Wycliffe Gordon celebrates the swing era in Mount Airy
Wycliffe Gordon | photo courtesy of the artist

Duke Ellington wrote “It Don’t Mean a Thing (If It Ain’t Got That Swing)” in 1931, heralding the dawn of the swing era a few years later. The days of the big band as popular music had long passed by the time Wycliffe Gordon was born in 1967, but the versatile trombonist has spent much of his career revisiting the music of the swing era, both as a former member of Wynton Marsalis’ Jazz at Lincoln Center Orchestra and fronting his own bands, which have recorded tribute albums to Ellington and Gordon’s idol, Louis Armstrong.

On Thursday, Gordon will pay yet another homage to the swing era with two shows at Mt. Airy’s Alma Mater, the second installment in the Modern Renaissance Jazz summer concert series that kicked off last month with James Carter playing boisterous tribute to Philly’s own jazz heritage, and continues in August with Living Colour drummer Will Calhoun.

For the occasion, Gordon will lead a quartet assembled by pianist Farid Barron, his former bandmate from the Jazz at Lincoln Center Orchestra and Marsalis’ Septet, featuring local musicians Jonathan Michel on bass and Anwar Marshall on drums. In a perfect world, Gordon said, the stage at Alma Mater would be much more crowded with musicians. “If it were up to me I’d have an orchestra, a choir and a big band so I could do everything that I love to play: jazz, gospel, even funk. I’m noted for being a jazz musician because that’s what I’ve made my career out of, but I just love music.”

If that desire seems to sprawl well beyond the confines of the evening’s professed dedication to the swing era, that’s fine with Gordon, who adheres to a definition of that period that looks far beyond the decade and a half leading up to World War II. “It’s hard to call one era the swing era,” he said, “because jazz was swinging for a long time before that era and there are plenty of musicians that crossed all of the different genres of jazz. Louis Armstrong was considered early or trad jazz, but his musical career spanned a lot of his lifetime, so he was a part of the swing era as well. We’re still part of the swing era, because people are still listening to it and playing it even though we have all kinds of different terms for it now.”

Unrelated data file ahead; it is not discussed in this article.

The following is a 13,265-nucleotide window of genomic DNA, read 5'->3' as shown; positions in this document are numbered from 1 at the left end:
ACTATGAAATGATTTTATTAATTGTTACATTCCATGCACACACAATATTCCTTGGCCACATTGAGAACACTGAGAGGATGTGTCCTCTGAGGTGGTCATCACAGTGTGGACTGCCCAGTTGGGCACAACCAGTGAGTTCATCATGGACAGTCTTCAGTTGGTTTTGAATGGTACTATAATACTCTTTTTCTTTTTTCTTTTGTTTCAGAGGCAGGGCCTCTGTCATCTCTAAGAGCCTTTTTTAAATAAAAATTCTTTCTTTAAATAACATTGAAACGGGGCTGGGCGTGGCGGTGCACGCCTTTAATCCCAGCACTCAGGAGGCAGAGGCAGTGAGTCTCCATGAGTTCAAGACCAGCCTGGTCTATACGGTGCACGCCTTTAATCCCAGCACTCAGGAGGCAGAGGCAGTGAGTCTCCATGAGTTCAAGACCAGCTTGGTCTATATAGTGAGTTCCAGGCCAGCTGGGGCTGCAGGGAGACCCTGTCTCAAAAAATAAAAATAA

So expect the expected: classic tunes by Duke Ellington, Count Basie, Bennie Moten and Fats Waller. But also be prepared for the material to veer into more offbeat or contemporary places as well; calling from Berklee College of Music in Boston, where he was teaching as part of trumpeter Sean Jones’ summer brass camp, Gordon hadn’t yet settled on a setlist for this week’s performances but mused on a few possibilities that would cross from one era to another and hopefully unite diverse audience tastes.

“In the spirit of improvisation, I’m going to play with the word ‘swing.’ We all love music that’s popular from our time as teenagers, and most of our audience tends to be older people – for them, that was the big band/swing era. But in order to bring new people into the fold, I like to bring things current as well. I grew up listening to the Count Basie Orchestra and Duke Ellington, but I also heard Parliament/Funkadelic. George Benson played with a big band but also played “Give Me the Night.” So I’m trying to figure out ways to incorporate new songs into swing or swing into popular music from today.”

Armstrong, the subject of Gordon’s 2011 CD Hello Pops, continues to loom large in the trombonist’s own personal pantheon, along with other music from New Orleans as well as the swing era. While his tastes are expansive, he continues to return to those jazz landmarks, he explained, for very simple reasons.

“It’s the songs. Jazz was something that you could listen to, dance to, snap your fingers to. It still is, I guess [sings a rapid-fire bebop riff], but I’m talking about the lowest common denominator. Everyone could sing and dance to those songs.”

Wycliffe Gordon performs at Alma Mater in Mount Airy on Thursday, July 14th; tickets and information can be found here.

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